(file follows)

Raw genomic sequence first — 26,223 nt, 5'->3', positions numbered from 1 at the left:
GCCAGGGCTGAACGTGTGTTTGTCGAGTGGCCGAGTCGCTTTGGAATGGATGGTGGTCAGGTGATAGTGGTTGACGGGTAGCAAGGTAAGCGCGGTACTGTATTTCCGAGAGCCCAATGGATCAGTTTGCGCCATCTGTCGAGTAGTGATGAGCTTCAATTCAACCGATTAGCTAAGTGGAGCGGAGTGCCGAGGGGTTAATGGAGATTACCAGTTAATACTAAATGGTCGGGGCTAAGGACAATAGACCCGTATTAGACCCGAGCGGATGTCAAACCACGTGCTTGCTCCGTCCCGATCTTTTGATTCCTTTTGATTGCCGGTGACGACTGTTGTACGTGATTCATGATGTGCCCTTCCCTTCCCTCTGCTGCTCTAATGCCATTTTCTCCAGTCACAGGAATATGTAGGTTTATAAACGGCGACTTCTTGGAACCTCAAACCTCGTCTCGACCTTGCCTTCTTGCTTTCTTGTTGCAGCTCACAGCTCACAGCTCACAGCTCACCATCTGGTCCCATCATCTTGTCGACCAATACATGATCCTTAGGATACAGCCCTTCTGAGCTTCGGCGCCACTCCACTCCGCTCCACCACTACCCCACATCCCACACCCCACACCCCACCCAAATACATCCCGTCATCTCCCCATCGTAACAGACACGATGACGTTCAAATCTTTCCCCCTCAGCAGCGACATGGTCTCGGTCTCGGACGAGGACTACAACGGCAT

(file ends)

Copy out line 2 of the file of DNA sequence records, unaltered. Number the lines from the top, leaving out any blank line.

GCCAGGGCTGAACGTGTGTTTGTCGAGTGGCCGAGTCGCTTTGGAATGGATGGTGGTCAGGTGATAGTGGTTGACGGGTAGCAAGGTAAGCGCGGTACTGTATTTCCGAGAGCCCAATGGATCAGTTTGCGCCATCTGTCGAGTAGTGATGAGCTTCAATTCAACCGATTAGCTAAGTGGAGCGGAGTGCCGAGGGGTTAATGGAGATTACCAGTTAATACTAAATGGTCGGGGCTAAGGACAATAGACCCGTATTAGACCCGAGCGGATGTCAAACCACGTGCTTGCTCCGTCCCGATCTTTTGATTCCTTTTGATTGCCGGTGACGACTGTTGTACGTGATTCATGATGTGCCCTTCCCTTCCCTCTGCTGCTCTAATGCCATTTTCTCCAGTCACAGGAATATGTAGGTTTATAAACGGCGACTTCTTGGAACCTCAAACCTCGTCTCGACCTTGCCTTCTTGCTTTCTTGTTGCAGCTCACAGCTCACAGCTCACAGCTCACCATCTGGTCCCATCATCTTGTCGACCAATACATGATCCTTAGGATACAGCCCTTCTGAGCTTCGGCGCCACTCCACTCCGCTCCACCACTACCCCACATCCCACACCCCACACCCCACCCAAATACATCCCGTCATCTCCCCATCGTAACAGACACGATGACGTTCAAATCTTTCCCCCTCAGCAGCGACATGGTCTCGGTCTCGGACGAGGACTACAACGGCAT